Did you break your New Year’s money resolutions already? Here are some tips to make them stick

Personal finance

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This is the time of year for making — and breaking — resolutions.

With high inflation, rising interest rates, and economic uncertainty, two-thirds of American adults are making resolutions to improve their finances this year, according to a survey by Fidelity. Some of the most common include saving more money (41%), paying down debt (38%), and spending less money (30%).

Estimates vary, but people have been found to break their New Year’s resolutions within weeks, if not days.

Whether you’re just getting started or are trying to get back on track, here are some tips to help you achieve your money resolutions for 2024.

Set well-defined, achievable goals

Resolutions to save more money, pay down debt and spend less are common goals, but experts say they are too broad to be effective.

“A lot of people, much like with fitness, want to get into the best shape of their lives starting in the new year, and just like with finances, it doesn’t work that way,” said Michael Liersch, head of advice and planning at Wells Fargo Wealth and Investment Management.

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He says it works best to commit to small, well-defined tasks.

For example, “instead of thinking of spending less, become more intentional about your spending,” said Liersch, who also holds a Ph.D. in behavioral science.

Liersch said to start by asking yourself: “Are you really spending on things that give you joy?”

Break a bigger objective down into small steps to create habits that move you toward your goal. When you can, make those steps fun for you.

“The more you’re interested in your own goal, the more you’re going to read and learn,” said Pam Krueger, founder of Wealthramp, a fee-only advisor matching service. “The more attached you are, the more you’ll do it.”

Set a weekly appointment to ‘visit’ your money

The first step to achieving your financial goals is to understand where your money is, and know how much is coming in and going out. 

Many people don’t know how many accounts they have. Those might include checking and savings accounts, workplace retirement accounts, college savings accounts and investment accounts, as well as accounts for mortgage or home equity loans, auto loans and credit cards. 

Take the time, once a week for at least the first few months of the year, to “visit” your money. Put an appointment in your calendar for the same day and time each week. Use that time to look over your accounts to get an accurate picture of your take-home pay, how much money you’re spending and what you’re saving for short- and long-term goals. 

“Once you have a good understanding of that you will know what your needs are,” said Rachael Olson, director of product strategy for Discover Personal Loans. “Until you get that good picture of everything, it’s really hard to get started if you don’t know where you need to be.”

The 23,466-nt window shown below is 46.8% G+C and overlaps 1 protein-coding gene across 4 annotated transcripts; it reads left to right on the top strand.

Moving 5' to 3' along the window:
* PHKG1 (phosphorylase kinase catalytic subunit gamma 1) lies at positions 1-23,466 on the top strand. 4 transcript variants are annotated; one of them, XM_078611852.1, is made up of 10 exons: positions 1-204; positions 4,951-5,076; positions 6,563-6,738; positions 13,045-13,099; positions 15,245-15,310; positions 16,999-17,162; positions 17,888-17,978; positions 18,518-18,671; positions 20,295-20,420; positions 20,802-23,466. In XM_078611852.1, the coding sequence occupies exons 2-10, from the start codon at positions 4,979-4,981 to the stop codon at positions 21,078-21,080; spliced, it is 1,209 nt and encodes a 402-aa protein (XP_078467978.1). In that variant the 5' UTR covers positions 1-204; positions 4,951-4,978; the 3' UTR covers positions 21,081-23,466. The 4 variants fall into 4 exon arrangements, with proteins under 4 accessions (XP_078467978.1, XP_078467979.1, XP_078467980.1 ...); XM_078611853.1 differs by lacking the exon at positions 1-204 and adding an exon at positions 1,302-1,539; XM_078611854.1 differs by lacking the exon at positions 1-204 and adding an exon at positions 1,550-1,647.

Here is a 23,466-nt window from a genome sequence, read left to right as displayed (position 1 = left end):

Save in a high-yield savings account

If your goal is to save more, break that down. Figure out how much money you can put away each week into an emergency fund or save for a big purchase you plan to make this year or in the next few years. Stashing away a little weekly sum can add up, but it takes time. 

Some online-only banks have top interest rates on savings accounts at 5% or higher. If you open a high-yield savings account earning 5% interest, starting with just $20 and adding $20 a week and you don’t withdraw any money, you’ll have saved more than $1,000 at the end of a year.

With compound interest, you’re earning money on both your original principal and interest earned, so long as you keep those funds in the account.

Use debt as a tool, not a burden

Taking on debt may be the only way you can afford to make a resolution a reality, when it comes to homeownership or earning your college degree. It’s not that debt is unequivocally “good” or “bad,” it just has to be used wisely. 

Make sure your debt load is manageable. Know what you owe. Are you confident you’ll be able to make the set payments on a “buy now, pay later” program? Make sure to read the fine print so you know what the penalties could be. 

The average annual percentage rate on credit cards is far higher than on a buy now, pay later plan, rising from less than 15% as recently as last year to more than 20% last month — an all-time high. 

Try eliminating high-interest debt by transferring credit card balances to a new card that charges 0% interest for 12 to 18 months or more. Figure out how much you will have to pay on that card, likely above the minimum balance, to pay it off before the interest changes to a new rate that may be well above 20%. 

Another option is to consolidate the debt with a personal loan. The average personal loan rate was around 11.5%last month, half as much as the average rate on a credit card, according to Bankrate. 

Play the long game

Whether it’s paying down debt or saving for a big purchase such as a house, many financial goals take time.

“It takes a long time for a lot of human beings, sometimes 5, 10, even 20 years to accomplish that goal,” said Wells Fargo’s Liersch, “so you just got to stick with it and inspire yourself to make sure you can achieve it.” 

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